49. Telang, Pumori Saokar. (2013). Vitamin C in dermatology. Indian Dermatology Online Journal. 2013 Apr-Jun; 4(2): 143–146.
  50. Antarcticine® marine ingredient SA. Prospector. 
  51. ANTARCTICINE marine ingredient. Cosmetics & Toiletries.
  52. MATMARINE blue ingredient. Cosmetics & Toiletries.
  53. Mondon, Philippe, Hillion, Mélanie, Peschard, Olivier, Andre, Nada, Marchand, Thibault, Doridot, Emmanuel, Gj Feuilloley, Marc Gj, Pionneau, Cédric & Chardonnet, Solenne. (2015). Evaluation of dermal extracellular matrix and epidermal-dermal junction modifications using matrix-assisted laser desorption/ionization mass spectrometric imaging, in vivo reflectance confocal microscopy, echography, and histology: effect of age and peptide applications. Journal of Cosmetic Dermatology. 2015 Jun; 14(2): 152-60.
  54. Lintner, K. & Peschard, O. (2000). Biologically active peptides: from a laboratory bench curiosity to a functional skin care product. International Journal of Cosmetic Science. 2000 Jun; 22(3): 207-18.
  55. Sime, Suzann & Reeve, Vivienne E. (2004). Protection from inflammation, immunosuppression and carcinogenesis induced by UV radiation in mice by topical Pycnogenol. Photochemistry and Photobiology. 2004 Feb; 79(2): 193-8.
  56. Rohdewald, P. (2002). A review of the French maritime pine bark extract (Pycnogenol), a herbal medication with a diverse clinical pharmacology. International Journal of Clinical Pharmacology and Therapeutics. 2002 Apr; 40(4): 158-68.
  57. Marini, A., Grether-Beck, S., Jaenicke, T., Weber, M., Burki, C., Formann, P., Brenden, H., Schönlau, F. & Krutmann, J. (2012). Pycnogenol® effects on skin elasticity and hydration coincide with increased gene expressions of collagen type I and hyaluronic acid synthase in women. Skin Pharmacology and Physiology. 2012; 25(2): 86-92.
  58. Ndiaye, Mary, Philippe, Carol, Mukhtar, Hasan & Ahmad, Nihal. (2011). The grape antioxidant resveratrol for skin disorders: promise, prospects, and challenges. Archives of Biochemistry and Biophysics. 2011 Apr 15; 508(2): 164-70.
  59. Zhang, Li-Wen, SAl-Suwayeh, Saleh A., Hsieh, Pei-Wen & Fang, Jia-You. (2010). A comparison of skin delivery of ferulic acid and its derivatives: evaluation of their efficacy and safety. International Journal of Pharmaceutics. 2010 Oct 31; 399(1-2): 44-51.
  60. Liu, Tao, Li, Nan, Yan, Yi‐qi, Liu, Yan, Xiong, Ke, Liu, Yang, Xia, Qing‐mei, Zhang, Han & Liu, Zhi‐dong. (2020). Recent advances in the anti‐aging effects of phytoestrogens on collagen, water content, and oxidative stress. Phytotherapy Research. 2020 Mar; 34(3): 435–447.
  61. Gold, Michael H., Kircik, Leon H., Bucay, Vivian W., Kiripolsky, Monika G. & Biron, Julie A. (2013). Treatment of facial photodamage using a novel retinol formulation. Journal of Drugs in Dermatology. 2013 May; 12(5): 533-40.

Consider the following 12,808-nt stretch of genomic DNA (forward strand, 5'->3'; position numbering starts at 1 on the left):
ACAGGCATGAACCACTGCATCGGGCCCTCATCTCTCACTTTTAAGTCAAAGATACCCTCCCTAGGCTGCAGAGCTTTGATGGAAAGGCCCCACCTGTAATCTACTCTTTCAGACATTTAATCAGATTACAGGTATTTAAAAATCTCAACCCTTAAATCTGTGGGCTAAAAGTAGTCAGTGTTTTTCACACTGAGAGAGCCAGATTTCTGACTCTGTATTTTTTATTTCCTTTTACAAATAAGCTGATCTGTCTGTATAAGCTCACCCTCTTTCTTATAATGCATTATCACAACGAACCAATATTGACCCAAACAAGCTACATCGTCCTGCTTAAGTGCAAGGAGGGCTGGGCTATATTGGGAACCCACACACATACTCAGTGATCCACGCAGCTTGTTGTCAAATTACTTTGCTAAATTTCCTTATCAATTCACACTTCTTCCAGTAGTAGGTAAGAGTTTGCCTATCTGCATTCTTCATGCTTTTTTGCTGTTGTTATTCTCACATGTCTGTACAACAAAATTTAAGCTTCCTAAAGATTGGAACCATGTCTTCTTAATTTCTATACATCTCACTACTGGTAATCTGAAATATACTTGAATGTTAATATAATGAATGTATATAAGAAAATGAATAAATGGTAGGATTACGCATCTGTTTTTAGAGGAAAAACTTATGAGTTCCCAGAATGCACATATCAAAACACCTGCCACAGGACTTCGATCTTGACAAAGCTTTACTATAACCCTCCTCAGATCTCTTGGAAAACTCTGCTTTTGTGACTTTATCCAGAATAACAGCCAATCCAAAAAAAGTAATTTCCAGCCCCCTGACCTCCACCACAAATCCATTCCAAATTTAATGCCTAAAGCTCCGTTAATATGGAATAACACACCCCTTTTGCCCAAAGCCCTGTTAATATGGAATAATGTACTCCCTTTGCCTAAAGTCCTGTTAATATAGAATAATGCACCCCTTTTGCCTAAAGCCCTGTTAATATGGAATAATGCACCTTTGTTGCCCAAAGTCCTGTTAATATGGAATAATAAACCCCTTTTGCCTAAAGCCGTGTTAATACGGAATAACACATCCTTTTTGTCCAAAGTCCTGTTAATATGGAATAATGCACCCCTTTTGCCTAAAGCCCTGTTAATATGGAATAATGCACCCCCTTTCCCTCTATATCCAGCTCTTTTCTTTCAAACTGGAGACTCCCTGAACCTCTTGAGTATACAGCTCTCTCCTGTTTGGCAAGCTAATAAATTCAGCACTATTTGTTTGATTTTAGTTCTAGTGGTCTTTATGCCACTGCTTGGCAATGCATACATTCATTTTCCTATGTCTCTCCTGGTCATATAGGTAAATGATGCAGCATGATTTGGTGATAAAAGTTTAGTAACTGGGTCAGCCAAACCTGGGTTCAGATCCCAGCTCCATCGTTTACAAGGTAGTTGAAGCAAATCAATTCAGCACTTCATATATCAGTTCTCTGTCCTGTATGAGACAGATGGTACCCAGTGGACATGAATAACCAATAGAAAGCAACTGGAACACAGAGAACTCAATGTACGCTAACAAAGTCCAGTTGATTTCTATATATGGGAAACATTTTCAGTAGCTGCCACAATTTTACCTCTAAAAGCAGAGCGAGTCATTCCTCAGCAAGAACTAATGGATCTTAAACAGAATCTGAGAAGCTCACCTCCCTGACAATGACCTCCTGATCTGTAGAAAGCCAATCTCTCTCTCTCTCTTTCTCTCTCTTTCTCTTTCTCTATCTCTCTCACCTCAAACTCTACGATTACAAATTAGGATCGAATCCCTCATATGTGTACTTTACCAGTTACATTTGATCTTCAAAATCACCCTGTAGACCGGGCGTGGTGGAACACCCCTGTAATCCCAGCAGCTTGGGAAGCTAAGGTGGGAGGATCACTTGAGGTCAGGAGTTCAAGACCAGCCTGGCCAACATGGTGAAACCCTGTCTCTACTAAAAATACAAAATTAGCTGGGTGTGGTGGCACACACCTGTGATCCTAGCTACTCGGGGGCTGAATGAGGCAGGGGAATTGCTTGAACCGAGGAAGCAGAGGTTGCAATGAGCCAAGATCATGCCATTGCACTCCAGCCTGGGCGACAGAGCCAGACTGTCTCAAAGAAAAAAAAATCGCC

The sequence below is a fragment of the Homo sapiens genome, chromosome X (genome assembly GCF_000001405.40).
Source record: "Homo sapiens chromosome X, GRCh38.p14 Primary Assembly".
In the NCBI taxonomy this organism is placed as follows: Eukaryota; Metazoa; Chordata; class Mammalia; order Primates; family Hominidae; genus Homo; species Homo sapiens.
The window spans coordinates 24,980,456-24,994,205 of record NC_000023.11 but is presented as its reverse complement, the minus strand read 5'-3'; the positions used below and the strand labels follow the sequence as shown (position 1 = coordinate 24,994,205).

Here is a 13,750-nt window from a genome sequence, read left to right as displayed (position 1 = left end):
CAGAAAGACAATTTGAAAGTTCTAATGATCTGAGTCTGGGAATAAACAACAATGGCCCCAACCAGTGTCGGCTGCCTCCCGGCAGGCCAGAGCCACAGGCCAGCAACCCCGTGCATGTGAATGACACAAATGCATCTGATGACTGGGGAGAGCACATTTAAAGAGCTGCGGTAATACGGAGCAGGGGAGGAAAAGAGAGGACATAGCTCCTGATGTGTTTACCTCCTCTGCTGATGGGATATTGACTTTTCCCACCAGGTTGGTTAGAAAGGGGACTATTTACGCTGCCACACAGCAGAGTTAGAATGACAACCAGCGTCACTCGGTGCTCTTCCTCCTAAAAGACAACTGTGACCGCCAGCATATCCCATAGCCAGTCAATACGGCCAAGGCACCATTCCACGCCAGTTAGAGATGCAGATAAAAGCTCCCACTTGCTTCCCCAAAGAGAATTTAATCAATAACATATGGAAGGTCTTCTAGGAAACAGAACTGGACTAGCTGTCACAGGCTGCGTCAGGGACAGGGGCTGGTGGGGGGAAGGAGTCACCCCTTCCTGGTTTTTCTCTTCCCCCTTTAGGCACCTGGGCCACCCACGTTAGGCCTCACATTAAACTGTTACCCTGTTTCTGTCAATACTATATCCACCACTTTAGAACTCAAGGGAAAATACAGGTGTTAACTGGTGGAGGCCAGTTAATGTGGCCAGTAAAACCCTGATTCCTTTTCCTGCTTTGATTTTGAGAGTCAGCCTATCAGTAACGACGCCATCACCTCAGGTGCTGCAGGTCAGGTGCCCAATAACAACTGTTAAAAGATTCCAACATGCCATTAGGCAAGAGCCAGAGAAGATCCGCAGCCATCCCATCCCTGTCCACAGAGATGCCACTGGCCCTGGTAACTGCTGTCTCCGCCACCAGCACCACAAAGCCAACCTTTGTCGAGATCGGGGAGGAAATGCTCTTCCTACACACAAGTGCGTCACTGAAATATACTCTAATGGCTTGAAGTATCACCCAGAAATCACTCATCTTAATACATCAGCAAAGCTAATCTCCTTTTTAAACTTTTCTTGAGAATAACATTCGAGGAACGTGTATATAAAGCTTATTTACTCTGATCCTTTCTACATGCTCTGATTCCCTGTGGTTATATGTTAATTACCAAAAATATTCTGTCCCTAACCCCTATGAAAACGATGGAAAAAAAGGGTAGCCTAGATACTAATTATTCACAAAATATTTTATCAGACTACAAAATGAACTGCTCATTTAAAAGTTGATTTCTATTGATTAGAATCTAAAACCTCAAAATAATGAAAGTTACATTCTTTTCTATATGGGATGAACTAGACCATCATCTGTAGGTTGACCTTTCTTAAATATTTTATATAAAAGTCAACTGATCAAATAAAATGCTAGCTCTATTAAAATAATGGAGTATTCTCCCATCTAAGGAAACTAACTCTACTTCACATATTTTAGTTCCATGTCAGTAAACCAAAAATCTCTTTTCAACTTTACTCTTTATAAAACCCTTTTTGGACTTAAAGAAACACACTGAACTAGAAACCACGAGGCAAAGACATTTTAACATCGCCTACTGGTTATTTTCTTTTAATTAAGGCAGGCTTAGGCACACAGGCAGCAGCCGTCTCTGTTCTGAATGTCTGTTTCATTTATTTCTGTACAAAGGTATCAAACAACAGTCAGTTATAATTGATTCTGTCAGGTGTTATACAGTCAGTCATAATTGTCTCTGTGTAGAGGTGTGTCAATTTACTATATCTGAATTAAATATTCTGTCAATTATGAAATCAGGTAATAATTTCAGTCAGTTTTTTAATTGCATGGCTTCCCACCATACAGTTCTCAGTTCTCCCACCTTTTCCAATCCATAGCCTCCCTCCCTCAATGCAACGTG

62. Nyirady, J., Bergfeld, W., Ellis, C., Levine, N., Savin, R., Shavin, J., Voorhees, J. J., Weiss, J. & Grossman, R. (2001). Tretinoin cream 0.02% for the treatment of photodamaged facial skin: a review of 2 double-blind clinical studies. Cutis. 2001 Aug; 68(2): 135-42.
  63. Babcock, Michael, Mehta, Rahul C. & Makino, Elizabeth T. (2015). A randomized, double-blind, split-face study comparing the efficacy and tolerability of three retinol-based products vs. three tretinoin-based products in subjects with moderate to severe facial photodamage. Journal of Drugs in Dermatology. 2015 Jan; 14(1): 24-30.
  64. Kang, Sewon, Bergfeld, Wilma, Gottlieb, Alice B., Hickman, Janet, Humeniuk, John, Kempers, Steven, Lebwohl, Mark, Lowe, Nicholas, McMichael, Amy, Milbauer, James, Phillips, Tania, Powers, Jerold, Rodriguez, David, Savin, Ronald, Shavin, Joel, Sherer, Daniel, Silvis, Nancy, Weinstein, Richard, Weiss, Jonathan, Hammerberg, Craig, Fisher, Gary J., Nighland, Marge, Grossman, Rachel & Nyirady, Judit. (2005). Long-term efficacy and safety of tretinoin emollient cream 0.05% in the treatment of photodamaged facial skin: a two-year, randomized, placebo-controlled trial. American Journal of Clinical Dermatology. 2005; 6(4): 245-53.
  65. Harper, Julie C., Baldwin, Hilary, Gold, Linda Stein & Guenin, Eric. (2019). Efficacy and Tolerability of a Novel Tretinoin 0.05% Lotion for the Once-Daily Treatment of Moderate or Severe Acne Vulgaris in Adult Females. Journal of Drugs in Dermatology. 2019 Nov 1; 18(11) :1147-1154.
  66. Mukherjee, Siddharth, Date, Abhijit, Patravale, Vandana, Korting, Hans Christian, Roeder, Alexander & Weindl, Günther. (2006). Retinoids in the treatment of skin aging: an overview of clinical efficacy and safety. Clinical Interventions in Aging. 2006 Dec; 1(4): 327–348.

If you buy something through our links, we may earn a commission. See our Disclosure for more information.

Read Next

Best skincare and beauty products 2017

Editor’s Picks: The 100+ Best Skincare, Makeup and Hair Products I Loved in 2017

The most amazing beauty staples and new discoveries of the year.

Skincare routine - fall 2017

How to Do My Fall Skincare Routine

What I'm using to fade pigmentation, prevent breakouts and ward off aging.

How to Do My Winter Skincare Routine

An acne-fighting, anti-aging regimen for cold weather.

Your Complete Guide to The Ordinary’s New Retinoids

How to decide which active ingredient (and what strength) is right for you.